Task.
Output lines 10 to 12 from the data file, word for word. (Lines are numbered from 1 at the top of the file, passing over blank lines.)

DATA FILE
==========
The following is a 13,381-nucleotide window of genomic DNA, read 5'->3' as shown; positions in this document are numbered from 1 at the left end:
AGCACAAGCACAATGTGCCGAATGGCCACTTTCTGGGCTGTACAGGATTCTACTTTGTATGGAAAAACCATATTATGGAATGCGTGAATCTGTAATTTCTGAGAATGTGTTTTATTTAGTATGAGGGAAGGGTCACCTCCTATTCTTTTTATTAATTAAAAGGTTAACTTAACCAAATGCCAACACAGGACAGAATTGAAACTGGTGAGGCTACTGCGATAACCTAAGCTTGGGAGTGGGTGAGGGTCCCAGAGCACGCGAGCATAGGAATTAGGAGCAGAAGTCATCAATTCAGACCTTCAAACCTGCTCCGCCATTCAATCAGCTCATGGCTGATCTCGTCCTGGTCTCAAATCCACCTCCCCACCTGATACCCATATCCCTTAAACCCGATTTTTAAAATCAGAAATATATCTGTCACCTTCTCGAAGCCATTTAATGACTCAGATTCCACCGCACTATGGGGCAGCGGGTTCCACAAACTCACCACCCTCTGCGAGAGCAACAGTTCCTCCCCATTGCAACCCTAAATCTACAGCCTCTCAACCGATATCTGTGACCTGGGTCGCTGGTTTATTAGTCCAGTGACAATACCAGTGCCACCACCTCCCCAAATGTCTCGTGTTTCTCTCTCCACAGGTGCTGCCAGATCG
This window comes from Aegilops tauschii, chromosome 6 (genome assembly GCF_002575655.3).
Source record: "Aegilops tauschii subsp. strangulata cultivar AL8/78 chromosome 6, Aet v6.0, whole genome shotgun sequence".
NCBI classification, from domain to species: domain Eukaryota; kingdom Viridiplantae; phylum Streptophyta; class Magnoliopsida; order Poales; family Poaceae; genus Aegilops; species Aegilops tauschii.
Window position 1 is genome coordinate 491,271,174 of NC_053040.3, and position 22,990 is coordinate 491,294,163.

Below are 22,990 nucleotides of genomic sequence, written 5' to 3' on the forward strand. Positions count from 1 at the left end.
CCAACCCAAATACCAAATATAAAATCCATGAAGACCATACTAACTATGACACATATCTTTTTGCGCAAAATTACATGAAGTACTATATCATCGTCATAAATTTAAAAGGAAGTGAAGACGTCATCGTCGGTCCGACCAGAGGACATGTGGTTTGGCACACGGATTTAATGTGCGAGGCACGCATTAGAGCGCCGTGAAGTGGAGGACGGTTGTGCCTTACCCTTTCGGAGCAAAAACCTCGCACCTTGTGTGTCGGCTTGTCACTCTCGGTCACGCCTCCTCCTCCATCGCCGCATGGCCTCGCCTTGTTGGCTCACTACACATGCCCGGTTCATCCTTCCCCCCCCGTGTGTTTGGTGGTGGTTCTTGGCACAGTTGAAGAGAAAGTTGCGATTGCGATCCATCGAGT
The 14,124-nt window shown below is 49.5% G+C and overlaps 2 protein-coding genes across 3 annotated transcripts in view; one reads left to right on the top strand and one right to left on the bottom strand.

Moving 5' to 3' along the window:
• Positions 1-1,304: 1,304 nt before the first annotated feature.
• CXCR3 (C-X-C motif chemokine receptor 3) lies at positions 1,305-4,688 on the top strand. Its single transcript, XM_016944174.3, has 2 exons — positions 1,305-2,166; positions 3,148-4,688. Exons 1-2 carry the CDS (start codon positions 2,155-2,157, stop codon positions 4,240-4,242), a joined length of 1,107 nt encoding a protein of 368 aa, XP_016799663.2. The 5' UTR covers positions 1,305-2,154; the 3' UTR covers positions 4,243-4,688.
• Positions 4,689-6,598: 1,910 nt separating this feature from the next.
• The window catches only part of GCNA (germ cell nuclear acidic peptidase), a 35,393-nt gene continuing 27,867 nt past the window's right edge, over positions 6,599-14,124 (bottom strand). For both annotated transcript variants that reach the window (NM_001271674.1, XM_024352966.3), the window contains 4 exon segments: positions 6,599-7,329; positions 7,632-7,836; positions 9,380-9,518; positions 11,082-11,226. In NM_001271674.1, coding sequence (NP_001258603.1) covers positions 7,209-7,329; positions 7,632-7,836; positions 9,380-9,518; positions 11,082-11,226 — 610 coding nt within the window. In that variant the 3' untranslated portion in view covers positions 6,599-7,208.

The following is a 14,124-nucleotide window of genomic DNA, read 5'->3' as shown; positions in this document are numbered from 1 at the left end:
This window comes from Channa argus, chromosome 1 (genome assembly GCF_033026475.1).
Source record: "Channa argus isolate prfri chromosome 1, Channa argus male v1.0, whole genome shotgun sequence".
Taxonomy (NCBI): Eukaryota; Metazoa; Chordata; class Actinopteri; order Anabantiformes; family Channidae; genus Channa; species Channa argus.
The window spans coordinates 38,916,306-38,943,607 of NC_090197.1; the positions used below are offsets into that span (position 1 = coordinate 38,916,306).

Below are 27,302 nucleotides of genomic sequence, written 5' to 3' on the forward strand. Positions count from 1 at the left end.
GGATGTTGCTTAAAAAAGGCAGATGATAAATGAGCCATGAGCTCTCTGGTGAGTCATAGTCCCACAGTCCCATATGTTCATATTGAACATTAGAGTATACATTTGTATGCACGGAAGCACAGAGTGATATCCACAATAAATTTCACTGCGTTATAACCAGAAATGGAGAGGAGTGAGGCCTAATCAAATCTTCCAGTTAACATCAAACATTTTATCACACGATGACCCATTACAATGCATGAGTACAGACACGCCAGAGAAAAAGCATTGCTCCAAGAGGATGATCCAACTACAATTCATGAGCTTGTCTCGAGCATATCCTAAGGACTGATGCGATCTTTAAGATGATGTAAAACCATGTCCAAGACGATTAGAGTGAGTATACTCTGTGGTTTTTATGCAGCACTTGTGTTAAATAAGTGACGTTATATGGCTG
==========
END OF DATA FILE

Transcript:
Moving 5' to 3' along the window:
• Positions 1-1,304: 1,304 nt before the first annotated feature.
• CXCR3 (C-X-C motif chemokine receptor 3) lies at positions 1,305-4,688 on the top strand. Its single transcript, XM_016944174.3, has 2 exons — positions 1,305-2,166; positions 3,148-4,688. Exons 1-2 carry the CDS (start codon positions 2,155-2,157, stop codon positions 4,240-4,242), a joined length of 1,107 nt encoding a protein of 368 aa, XP_016799663.2. The 5' UTR covers positions 1,305-2,154; the 3' UTR covers positions 4,243-4,688.